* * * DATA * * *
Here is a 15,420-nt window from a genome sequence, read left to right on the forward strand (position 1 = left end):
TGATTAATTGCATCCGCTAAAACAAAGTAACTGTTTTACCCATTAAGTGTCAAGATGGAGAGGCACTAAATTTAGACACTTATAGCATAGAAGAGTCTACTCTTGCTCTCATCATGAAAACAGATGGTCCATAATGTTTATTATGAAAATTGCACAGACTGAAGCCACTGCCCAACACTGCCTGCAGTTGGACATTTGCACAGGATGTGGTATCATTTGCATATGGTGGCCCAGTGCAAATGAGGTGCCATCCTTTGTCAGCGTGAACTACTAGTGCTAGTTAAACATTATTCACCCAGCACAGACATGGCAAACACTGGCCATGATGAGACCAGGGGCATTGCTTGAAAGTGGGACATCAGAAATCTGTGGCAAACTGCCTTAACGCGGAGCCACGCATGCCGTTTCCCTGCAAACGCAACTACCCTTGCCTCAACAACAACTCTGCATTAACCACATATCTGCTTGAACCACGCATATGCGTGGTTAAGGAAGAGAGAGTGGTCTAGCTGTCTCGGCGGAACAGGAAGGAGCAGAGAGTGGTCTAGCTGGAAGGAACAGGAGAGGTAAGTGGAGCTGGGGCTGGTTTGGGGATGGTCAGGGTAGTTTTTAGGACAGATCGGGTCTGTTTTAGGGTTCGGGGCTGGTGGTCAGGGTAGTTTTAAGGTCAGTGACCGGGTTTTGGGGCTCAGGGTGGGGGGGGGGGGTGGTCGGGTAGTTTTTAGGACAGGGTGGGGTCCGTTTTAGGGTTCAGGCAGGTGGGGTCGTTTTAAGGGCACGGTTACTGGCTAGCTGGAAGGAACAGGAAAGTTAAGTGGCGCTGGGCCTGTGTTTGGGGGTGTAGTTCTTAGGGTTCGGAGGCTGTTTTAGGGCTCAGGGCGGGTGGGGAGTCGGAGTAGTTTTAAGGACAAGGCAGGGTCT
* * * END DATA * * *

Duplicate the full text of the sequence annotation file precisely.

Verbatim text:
Here is a 15,420-nt window from a genome sequence, read left to right on the forward strand (position 1 = left end):
TGATTAATTGCATCCGCTAAAACAAAGTAACTGTTTTACCCATTAAGTGTCAAGATGGAGAGGCACTAAATTTAGACACTTATAGCATAGAAGAGTCTACTCTTGCTCTCATCATGAAAACAGATGGTCCATAATGTTTATTATGAAAATTGCACAGACTGAAGCCACTGCCCAACACTGCCTGCAGTTGGACATTTGCACAGGATGTGGTATCATTTGCATATGGTGGCCCAGTGCAAATGAGGTGCCATCCTTTGTCAGCGTGAACTACTAGTGCTAGTTAAACATTATTCACCCAGCACAGACATGGCAAACACTGGCCATGATGAGACCAGGGGCATTGCTTGAAAGTGGGACATCAGAAATCTGTGGCAAACTGCCTTAACGCGGAGCCACGCATGCCGTTTCCCTGCAAACGCAACTACCCTTGCCTCAACAACAACTCTGCATTAACCACATATCTGCTTGAACCACGCATATGCGTGGTTAAGGAAGAGAGAGTGGTCTAGCTGTCTCGGCGGAACAGGAAGGAGCAGAGAGTGGTCTAGCTGGAAGGAACAGGAGAGGTAAGTGGAGCTGGGGCTGGTTTGGGGATGGTCAGGGTAGTTTTTAGGACAGATCGGGTCTGTTTTAGGGTTCGGGGCTGGTGGTCAGGGTAGTTTTAAGGTCAGTGACCGGGTTTTGGGGCTCAGGGTGGGGGGGGGGGGTGGTCGGGTAGTTTTTAGGACAGGGTGGGGTCCGTTTTAGGGTTCAGGCAGGTGGGGTCGTTTTAAGGGCACGGTTACTGGCTAGCTGGAAGGAACAGGAAAGTTAAGTGGCGCTGGGCCTGTGTTTGGGGGTGTAGTTCTTAGGGTTCGGAGGCTGTTTTAGGGCTCAGGGCGGGTGGGGAGTCGGAGTAGTTTTAAGGACAAGGCAGGGTCT